AFGHANISTAN: Humanitarian Access Snapshot (MAR 2020)
AFGHANISTAN: Humanitarian Access Snapshot (MAR 2020)
In March 2020, the HAG recorded 79 incidents impacting access for humanitarians, compared to 47 incidents in February. The increase is mainly due to the outbreak of C-19 and the subsequent government response, with 28 incidents out of the 79 related to C-19.
Access Impediments Related to C-19 outbreak and its response
By 31 March, at least 16 provinces had announced some kind of lockdown to slow down the spread of C-19, with measures slightly varying across provinces. Despite the Ministry of Economy (MoE) publishing two letters specifying that organizations working in the health sector could continue to move freely in order to avoid gaps in providing health services and the Herat Governor issuing IDs to humanitarian organizations to facilitate movement, humanitarian actors continued to face severe movement restrictions. On 27 March, the Government announced that while the MoFA visa department will continue to extend expired visas of international NGO staff members, no new entry visas will be processed during the lockdown period. This poses a significant problem for humanitarian organizations wanting to urgently bring in surge staff and experts to ramp up their C-19 responses, with the MoE agreeing to facilitate the process.
Ahead of international air companies cancelling their flights, with Air India being the first on 19 March, many organizations relocated non-essential staff due to fear of being grounded in Afghanistan without international medevac options.
More information on the C-19 related access impediments can be found in the C-19 Access Impediment Report.
Military Operations and Kinetic Activity
While the outbreak of C-19 created new access impediments for humanitarian actors, access challenges stemming from ongoing conflict remained, with seven incidents resulting from military operations and kinetic activity. In Nuristan Province, a health NGO temporarily closed their facilities due to ongoing fighting, while another three incidents stemmed from crossfire. In Nusai District, Badakhshan Province, two stray SAF bullets impacted on an NGO building, during an armed clash between ANSF and NSAG-TB members, while in Kunduz one stray bullet impacted the roof of an NGO compound. In both incidents, no casualties were reported.
Interference in the implementation of humanitarian activities
The 11 incidents of interference in the implementation of humanitarian activities recorded in March 2020, are on par with the 12 logged in February. Six incidents were authored by NSAG-TB, with Government and community authoring three and two respectively. In Zabul, Uruzgan and Hilmand provinces, a multi-agency assessment as well as project implementations remained pending, with NSAG-TB opposing the activities. Also in the southern region, a health NGO closed their office and reduced performances in their health facilities, following a threat from provincial NSAG-TB representatives, claiming the NGO had failed to fulfil previously agreed demands. In Zabul Province, an NGO had to suspend a cash distribution after community members reached out to NSAG-TB representatives, claiming that the distribution was limited in scope and lacking their support. This incident reiterates the importance of gaining broad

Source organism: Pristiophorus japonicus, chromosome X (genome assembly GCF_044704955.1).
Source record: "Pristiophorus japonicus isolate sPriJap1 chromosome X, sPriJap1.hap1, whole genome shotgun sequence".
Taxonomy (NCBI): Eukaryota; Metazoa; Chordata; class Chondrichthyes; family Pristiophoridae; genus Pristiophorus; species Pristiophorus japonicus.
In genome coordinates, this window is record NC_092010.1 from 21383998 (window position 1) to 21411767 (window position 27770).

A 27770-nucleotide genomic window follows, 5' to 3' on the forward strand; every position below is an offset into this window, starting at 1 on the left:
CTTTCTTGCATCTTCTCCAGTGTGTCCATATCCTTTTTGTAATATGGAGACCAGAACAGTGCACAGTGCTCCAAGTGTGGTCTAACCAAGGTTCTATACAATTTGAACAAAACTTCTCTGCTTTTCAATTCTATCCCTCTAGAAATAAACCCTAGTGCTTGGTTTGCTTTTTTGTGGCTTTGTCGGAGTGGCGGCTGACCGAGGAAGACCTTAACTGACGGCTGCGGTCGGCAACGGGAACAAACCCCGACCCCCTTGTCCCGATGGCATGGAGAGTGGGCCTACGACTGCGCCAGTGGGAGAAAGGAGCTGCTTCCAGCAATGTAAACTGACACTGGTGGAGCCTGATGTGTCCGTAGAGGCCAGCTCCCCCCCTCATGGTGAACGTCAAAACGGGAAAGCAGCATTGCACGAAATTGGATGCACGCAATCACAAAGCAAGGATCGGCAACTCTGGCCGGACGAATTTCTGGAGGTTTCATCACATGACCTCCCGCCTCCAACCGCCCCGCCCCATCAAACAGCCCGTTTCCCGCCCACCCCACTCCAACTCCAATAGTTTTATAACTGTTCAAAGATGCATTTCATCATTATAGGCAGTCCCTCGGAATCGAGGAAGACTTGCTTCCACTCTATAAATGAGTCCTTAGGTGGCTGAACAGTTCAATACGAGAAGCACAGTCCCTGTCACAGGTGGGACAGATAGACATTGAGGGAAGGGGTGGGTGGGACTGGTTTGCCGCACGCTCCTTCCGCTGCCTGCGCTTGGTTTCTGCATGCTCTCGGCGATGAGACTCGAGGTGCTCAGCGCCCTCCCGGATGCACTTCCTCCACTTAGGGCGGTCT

community acceptance before implementing a project.
In March 2020, another three levy requests were recorded, bringing the total number of levy requests recorded since the beginning of the year to eight, although the real number is likely much higher. This month recorded the first two levy requests authored by Government and ANSF members this year. In the southern region, an NGO planning to conduct a NFI distribution was pressured by district officials to pay them a significant amount of cash. When the NGO refused and wanted to withdraw from the location, the district officials threatened that they would get robbed on their way back if they left without starting the distribution. Only after the NGO brought up the issue with the Provincial Governor, they were
able to start the distribution without further interference. In the western region, an NGO was informed by beneficiaries that following an NFI distribution, ALP members had seized the distributed items from at least 10 beneficiaries after they had refused to pay a levy on the relief items. The beneficiaries had reportedly raised the issue with the district governor but to no avail. While discussions on levies have become more open and many organizations have adopted a strict stance against levy requests, actors increasingly move towards post-distribution levies, in the hope that these requests pass
unnoticed. The third incident occurred in the western region, where a NSAG-TB representative jointly with a community elder reached out to an NGO, raising dissatisfaction with their operations. While the community elder requested assistance for all inhabitants of the village or none at all, the NSAG-TB representative requested a levy on provided services. The NGO temporarily suspended operations while trying to renegotiate access.
Violence/Threats Against Humanitarian Personnel/Assets/Facilities
In March 2020, 22 incidents resulted from violence or threats against humanitarian personnel, assets or facilities, with the de-mining sector logging six of these incidents. In the southern region, NSAG-TB members beat up two NGO staff members, accusing them of entering their territory without prior communication. Another two incidents occurred when ANP members opened fire at a de-mining organization, despite the NGO previously informing all checkpoints of their deployment and presence.